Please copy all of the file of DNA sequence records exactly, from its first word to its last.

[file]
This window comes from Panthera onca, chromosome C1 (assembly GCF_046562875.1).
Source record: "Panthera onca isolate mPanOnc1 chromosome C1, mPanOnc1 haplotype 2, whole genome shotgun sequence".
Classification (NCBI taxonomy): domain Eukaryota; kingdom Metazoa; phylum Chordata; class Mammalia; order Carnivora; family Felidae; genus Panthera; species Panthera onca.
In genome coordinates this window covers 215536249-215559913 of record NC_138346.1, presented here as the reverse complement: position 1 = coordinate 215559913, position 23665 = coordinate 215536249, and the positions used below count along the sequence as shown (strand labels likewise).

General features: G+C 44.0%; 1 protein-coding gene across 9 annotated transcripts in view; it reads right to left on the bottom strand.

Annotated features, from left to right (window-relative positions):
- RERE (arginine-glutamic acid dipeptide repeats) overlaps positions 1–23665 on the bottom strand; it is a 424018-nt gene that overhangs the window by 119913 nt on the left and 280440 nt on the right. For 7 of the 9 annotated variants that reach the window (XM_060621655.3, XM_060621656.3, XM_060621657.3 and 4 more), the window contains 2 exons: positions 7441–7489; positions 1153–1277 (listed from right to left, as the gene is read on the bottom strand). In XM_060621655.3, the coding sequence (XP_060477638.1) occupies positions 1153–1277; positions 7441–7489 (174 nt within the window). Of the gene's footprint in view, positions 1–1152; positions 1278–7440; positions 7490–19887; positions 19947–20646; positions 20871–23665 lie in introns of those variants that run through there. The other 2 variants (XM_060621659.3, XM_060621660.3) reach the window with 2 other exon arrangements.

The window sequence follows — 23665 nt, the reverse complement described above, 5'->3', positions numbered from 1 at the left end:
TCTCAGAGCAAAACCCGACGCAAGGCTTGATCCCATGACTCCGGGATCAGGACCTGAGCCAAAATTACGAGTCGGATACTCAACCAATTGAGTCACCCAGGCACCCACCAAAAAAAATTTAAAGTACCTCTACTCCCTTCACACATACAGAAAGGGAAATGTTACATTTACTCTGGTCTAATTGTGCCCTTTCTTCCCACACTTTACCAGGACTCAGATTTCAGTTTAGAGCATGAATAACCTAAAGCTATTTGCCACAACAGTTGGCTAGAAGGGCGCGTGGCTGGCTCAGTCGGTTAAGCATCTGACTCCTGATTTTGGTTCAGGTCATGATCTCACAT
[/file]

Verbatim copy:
This window comes from Panthera onca, chromosome C1 (assembly GCF_046562875.1).
Source record: "Panthera onca isolate mPanOnc1 chromosome C1, mPanOnc1 haplotype 2, whole genome shotgun sequence".
Classification (NCBI taxonomy): domain Eukaryota; kingdom Metazoa; phylum Chordata; class Mammalia; order Carnivora; family Felidae; genus Panthera; species Panthera onca.
In genome coordinates this window covers 215536249-215559913 of record NC_138346.1, presented here as the reverse complement: position 1 = coordinate 215559913, position 23665 = coordinate 215536249, and the positions used below count along the sequence as shown (strand labels likewise).

General features: G+C 44.0%; 1 protein-coding gene across 9 annotated transcripts in view; it reads right to left on the bottom strand.

Annotated features, from left to right (window-relative positions):
- RERE (arginine-glutamic acid dipeptide repeats) overlaps positions 1–23665 on the bottom strand; it is a 424018-nt gene that overhangs the window by 119913 nt on the left and 280440 nt on the right. For 7 of the 9 annotated variants that reach the window (XM_060621655.3, XM_060621656.3, XM_060621657.3 and 4 more), the window contains 2 exons: positions 7441–7489; positions 1153–1277 (listed from right to left, as the gene is read on the bottom strand). In XM_060621655.3, the coding sequence (XP_060477638.1) occupies positions 1153–1277; positions 7441–7489 (174 nt within the window). Of the gene's footprint in view, positions 1–1152; positions 1278–7440; positions 7490–19887; positions 19947–20646; positions 20871–23665 lie in introns of those variants that run through there. The other 2 variants (XM_060621659.3, XM_060621660.3) reach the window with 2 other exon arrangements.

The window sequence follows — 23665 nt, the reverse complement described above, 5'->3', positions numbered from 1 at the left end:
TCTCAGAGCAAAACCCGACGCAAGGCTTGATCCCATGACTCCGGGATCAGGACCTGAGCCAAAATTACGAGTCGGATACTCAACCAATTGAGTCACCCAGGCACCCACCAAAAAAAATTTAAAGTACCTCTACTCCCTTCACACATACAGAAAGGGAAATGTTACATTTACTCTGGTCTAATTGTGCCCTTTCTTCCCACACTTTACCAGGACTCAGATTTCAGTTTAGAGCATGAATAACCTAAAGCTATTTGCCACAACAGTTGGCTAGAAGGGCGCGTGGCTGGCTCAGTCGGTTAAGCATCTGACTCCTGATTTTGGTTCAGGTCATGATCTCACAT